She is a freedom fighter and we are all freedom fighters
       We got used to death and to sacrifice
       This is our way and from it we shall not deviate
       And for your sake, O our revolution, we will die.

The last five years of this stage witnessed a new form of Palestinian struggle, the Intifada, which started in 1987 and relied mainly on the use of stones, mostly by Palestinian youth. This popular uprising called for an end to Israeli occupation of Palestinian land and for a withdrawal of the Israeli army from the West Bank, the Gaza Strip and Arab East Jerusalem. This new form of revolt was also a response to land confiscation, settlement building and the control over water and natural resources by the Israelis, practices which the Palestinians viewed as a continuation of the Nakba. Even during the Intifada, the idea that the Palestinians had been forsaken by their Arab brethren still persisted. The output of songs and poems during that period give expression to that sentiment:

       He said speak O history, speak about them
       Whose hands got enamored with the stone.

       Lion cubs, children in the age of innocence,
       They harked to the call of the homeland.

       He said speak O law and speak O justice
       About the lion cub, valiant and bold,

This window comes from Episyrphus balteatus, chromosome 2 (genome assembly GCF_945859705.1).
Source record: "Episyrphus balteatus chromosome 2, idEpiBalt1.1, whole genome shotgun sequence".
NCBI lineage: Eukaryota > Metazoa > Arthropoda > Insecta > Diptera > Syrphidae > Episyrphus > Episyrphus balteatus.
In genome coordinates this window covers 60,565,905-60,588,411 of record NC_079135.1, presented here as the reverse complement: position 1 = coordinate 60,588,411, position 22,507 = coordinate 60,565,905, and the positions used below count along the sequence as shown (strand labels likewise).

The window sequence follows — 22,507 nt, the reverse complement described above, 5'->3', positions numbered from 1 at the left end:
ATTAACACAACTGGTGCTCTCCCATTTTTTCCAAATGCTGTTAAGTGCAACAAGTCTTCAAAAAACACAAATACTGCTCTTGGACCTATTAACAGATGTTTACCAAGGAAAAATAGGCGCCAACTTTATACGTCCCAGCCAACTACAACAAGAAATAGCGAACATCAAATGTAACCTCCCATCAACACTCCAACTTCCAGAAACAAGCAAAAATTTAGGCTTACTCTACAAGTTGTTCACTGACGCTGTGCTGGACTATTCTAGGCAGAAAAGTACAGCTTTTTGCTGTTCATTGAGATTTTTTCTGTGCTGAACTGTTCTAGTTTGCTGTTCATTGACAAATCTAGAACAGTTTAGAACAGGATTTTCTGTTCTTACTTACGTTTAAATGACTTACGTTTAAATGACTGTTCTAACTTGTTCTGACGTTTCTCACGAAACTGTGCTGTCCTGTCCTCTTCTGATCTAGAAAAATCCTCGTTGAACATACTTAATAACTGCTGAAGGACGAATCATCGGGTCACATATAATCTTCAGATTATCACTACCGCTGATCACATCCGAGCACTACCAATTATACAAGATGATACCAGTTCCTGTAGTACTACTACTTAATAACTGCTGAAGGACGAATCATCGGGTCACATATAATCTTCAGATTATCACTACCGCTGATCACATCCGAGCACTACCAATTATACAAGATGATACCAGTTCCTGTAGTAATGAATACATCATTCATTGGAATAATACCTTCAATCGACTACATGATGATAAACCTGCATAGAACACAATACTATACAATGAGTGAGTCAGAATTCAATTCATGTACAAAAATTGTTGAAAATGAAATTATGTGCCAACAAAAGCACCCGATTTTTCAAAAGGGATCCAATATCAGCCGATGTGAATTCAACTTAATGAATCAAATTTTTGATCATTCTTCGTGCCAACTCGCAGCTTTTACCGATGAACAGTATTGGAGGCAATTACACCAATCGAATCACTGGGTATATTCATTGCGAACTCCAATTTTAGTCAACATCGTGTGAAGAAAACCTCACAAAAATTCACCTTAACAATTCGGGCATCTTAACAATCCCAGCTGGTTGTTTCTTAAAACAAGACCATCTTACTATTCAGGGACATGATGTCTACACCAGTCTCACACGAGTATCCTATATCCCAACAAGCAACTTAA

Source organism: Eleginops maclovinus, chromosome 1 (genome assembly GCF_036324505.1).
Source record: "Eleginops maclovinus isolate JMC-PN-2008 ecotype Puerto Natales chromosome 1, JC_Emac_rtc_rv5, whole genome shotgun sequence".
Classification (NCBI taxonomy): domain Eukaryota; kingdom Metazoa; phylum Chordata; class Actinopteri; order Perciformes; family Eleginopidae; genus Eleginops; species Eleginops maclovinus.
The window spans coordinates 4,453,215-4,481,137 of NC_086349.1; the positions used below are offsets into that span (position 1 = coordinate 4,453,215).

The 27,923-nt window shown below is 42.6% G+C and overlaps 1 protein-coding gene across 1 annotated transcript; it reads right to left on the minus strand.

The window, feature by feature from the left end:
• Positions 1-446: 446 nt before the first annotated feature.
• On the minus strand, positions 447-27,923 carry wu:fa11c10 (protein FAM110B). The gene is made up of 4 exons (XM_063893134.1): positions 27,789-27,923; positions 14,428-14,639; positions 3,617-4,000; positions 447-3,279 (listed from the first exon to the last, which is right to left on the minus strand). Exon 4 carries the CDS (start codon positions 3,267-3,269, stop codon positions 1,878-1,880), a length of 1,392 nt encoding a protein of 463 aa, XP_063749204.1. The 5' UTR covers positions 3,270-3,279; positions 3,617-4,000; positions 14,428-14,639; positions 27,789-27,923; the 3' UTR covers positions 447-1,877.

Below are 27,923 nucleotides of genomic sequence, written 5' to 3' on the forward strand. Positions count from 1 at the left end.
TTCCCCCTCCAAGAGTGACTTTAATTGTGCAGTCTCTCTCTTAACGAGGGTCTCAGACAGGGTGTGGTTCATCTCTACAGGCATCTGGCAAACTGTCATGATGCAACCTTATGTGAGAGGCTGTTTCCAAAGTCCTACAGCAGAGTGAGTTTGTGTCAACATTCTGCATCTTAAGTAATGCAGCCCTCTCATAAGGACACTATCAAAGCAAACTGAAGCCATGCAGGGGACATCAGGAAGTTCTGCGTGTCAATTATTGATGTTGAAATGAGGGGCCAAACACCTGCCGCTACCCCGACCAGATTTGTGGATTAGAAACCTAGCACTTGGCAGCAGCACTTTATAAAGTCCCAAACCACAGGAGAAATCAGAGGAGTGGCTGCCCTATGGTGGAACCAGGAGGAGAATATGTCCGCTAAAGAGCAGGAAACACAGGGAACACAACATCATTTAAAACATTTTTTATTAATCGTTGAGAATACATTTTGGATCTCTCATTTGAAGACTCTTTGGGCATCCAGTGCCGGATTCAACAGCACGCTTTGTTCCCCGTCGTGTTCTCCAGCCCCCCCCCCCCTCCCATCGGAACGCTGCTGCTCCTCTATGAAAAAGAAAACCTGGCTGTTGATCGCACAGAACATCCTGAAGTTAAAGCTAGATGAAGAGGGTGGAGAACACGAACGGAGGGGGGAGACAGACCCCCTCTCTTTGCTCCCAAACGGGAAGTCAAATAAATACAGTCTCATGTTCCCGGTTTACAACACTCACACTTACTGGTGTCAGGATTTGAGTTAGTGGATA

Forsaken he was by uncle and aunt
       And in the arena he was left alone to fight.

       And he called upon the cross and the crescent3
       And he said, Bear witness O dark nights,
       My worries alone I endure.
       And bear witness that blood like a deluge flows
       From our aged, our women and children,
       And bear witness to my piercing cry.
       Death becomes desirable and my head is held high
       Life does not please when steeped in depravity.

5. The establishment of the Palestinian National Authority. This stage is characterized by the growing perception among the Palestinian people that the establishment of the PNA and the return of a few thousand refugees (mostly from the PLO), were a response to the Nakba. This new development heralded for them the beginning for their recovering some rights, especially that the dispossessed had now some form of self-government and independence within the liberated cities.
The characteristics of this period are reflected in the output of folk poetry, songs, and in chanting in demonstrations, saluting the leader, the revolution, and the state. They talk about independence as though it were already an actuality.

Within Israel